Guy W. Farmer: Charleston shows the way
For the Nevada Appeal
How could Charleston, South Carolina, defuse racial tensions so quickly after a deranged white gunman killed nine African-American worshipers in an historic black church? Peaceful Charleston represents a stark contrast to the looting and violence that erupted when mostly white cops clashed with young black men in Ferguson, Missouri; Baltimore, and other U.S. cities. What makes Charleston different?
Although I’m not a particularly religious person, I think the Charleston difference is faith and the belief that good will eventually triumph over evil. Some on the far left will scoff at the idea that faith can make such a major difference in how cities handle racial strife, but I believe that Charleston proves my point.
“After 400 years in America we are not African Americans, we are not black Americans, we are Americans across the board,” said Edward Johnson, pastor of New Vision Cathedral in Lincolnville, S.C. I admire him for being one of the people who’s trying to bring us together as Americans as opposed to those (think Al Sharpton) who always emphasize race in order to drive us apart. I agree with the late, great Rev. Martin Luther King, Jr., who said people should be judged by the content of their character and not by the color of their skin.
Following the horrible shooting spree at the historic Mother Emanuel AME Church in Charleston, friends and relatives of the nine victims didn’t take to the streets to loot and burn minority owned businesses in their own neighborhoods. Instead, they prayed for the racist shooter and his innocent victims. “A lot of people expected us to do something strange, and to break out into a riot,” said the Rev. Norvel Goff, who was speaking for the church’s beloved pastor, Rev. Clementa Pinckney, one of the mass murderer’s victims. “Well, they just don’t know us,” Goff continued. “We are people of faith.” Amen!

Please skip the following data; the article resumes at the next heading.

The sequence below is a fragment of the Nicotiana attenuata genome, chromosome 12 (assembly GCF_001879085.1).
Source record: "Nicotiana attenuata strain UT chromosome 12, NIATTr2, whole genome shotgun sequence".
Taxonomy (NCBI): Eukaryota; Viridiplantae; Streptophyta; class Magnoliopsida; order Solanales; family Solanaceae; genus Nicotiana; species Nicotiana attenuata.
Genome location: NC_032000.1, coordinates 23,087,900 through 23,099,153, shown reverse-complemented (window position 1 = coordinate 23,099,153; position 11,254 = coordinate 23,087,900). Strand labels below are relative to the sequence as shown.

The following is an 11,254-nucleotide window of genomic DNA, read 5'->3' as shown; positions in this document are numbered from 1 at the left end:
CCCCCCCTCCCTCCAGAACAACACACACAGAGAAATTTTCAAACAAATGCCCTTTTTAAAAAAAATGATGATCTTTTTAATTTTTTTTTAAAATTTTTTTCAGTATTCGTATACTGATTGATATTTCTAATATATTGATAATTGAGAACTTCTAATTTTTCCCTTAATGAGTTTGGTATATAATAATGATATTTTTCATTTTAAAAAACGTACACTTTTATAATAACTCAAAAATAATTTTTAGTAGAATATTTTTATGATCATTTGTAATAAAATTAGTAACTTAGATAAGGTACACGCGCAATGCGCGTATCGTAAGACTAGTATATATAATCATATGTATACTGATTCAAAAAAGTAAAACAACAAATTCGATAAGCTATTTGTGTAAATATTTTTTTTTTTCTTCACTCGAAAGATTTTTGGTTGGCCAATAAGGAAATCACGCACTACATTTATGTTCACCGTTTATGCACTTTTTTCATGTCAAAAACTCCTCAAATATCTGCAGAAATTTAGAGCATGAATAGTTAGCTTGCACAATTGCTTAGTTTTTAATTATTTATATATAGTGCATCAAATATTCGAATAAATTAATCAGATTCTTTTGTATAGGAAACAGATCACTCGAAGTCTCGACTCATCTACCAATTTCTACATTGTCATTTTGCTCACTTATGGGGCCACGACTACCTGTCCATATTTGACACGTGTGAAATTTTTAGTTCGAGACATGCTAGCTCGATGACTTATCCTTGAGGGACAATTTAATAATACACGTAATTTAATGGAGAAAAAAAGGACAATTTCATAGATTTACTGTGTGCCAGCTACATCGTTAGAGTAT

As he usually does in these cases, President Obama expressed sympathy for the victims and their families, and called for new gun control measures. Of course his comment immediately polarized the nasty discussion between gun control enthusiasts and members of the politically powerful National Rifle Association (NRA). In my opinion, more gun control measures won’t keep guns out of the hands of crazy people. I believe that law enforcement agencies should strictly enforce measures already on the books and Congress should close gun show loopholes and ban assault weapons.
If more effective gun control is part of the solution to these bloody mass shootings, better mental health screenings must also be mandated. When psychotic loners start “tweeting” about killing those who disagree with their racist and/or violent ideas, law enforcement should move in to protect us from these potential murderers.
And if the father of the Charleston shooter, 21-year-old Dylann Roof, provided his son with the 45-caliber pistol he used to kill those nine church parishioners, the father should be prosecuted as an accomplice to murder. Which, by the way, is what should have happened to the person or persons who supplied the assault rifle that 32-year-old Eduardo Sencion used to kill four people and wound seven others before he shot himself at the Carson City IHOP restaurant in September, 2011. Someone should have gone to jail as an accomplice in that one.
Both Roof and Sencion had been diagnosed with mental health issues before they opened fire, but no one alerted law enforcement or competent mental health professionals. You know the rule: If you see something, say something. Simple. Just do it!
Guy W. Farmer, of Carson City, isn’t a Gun Guy.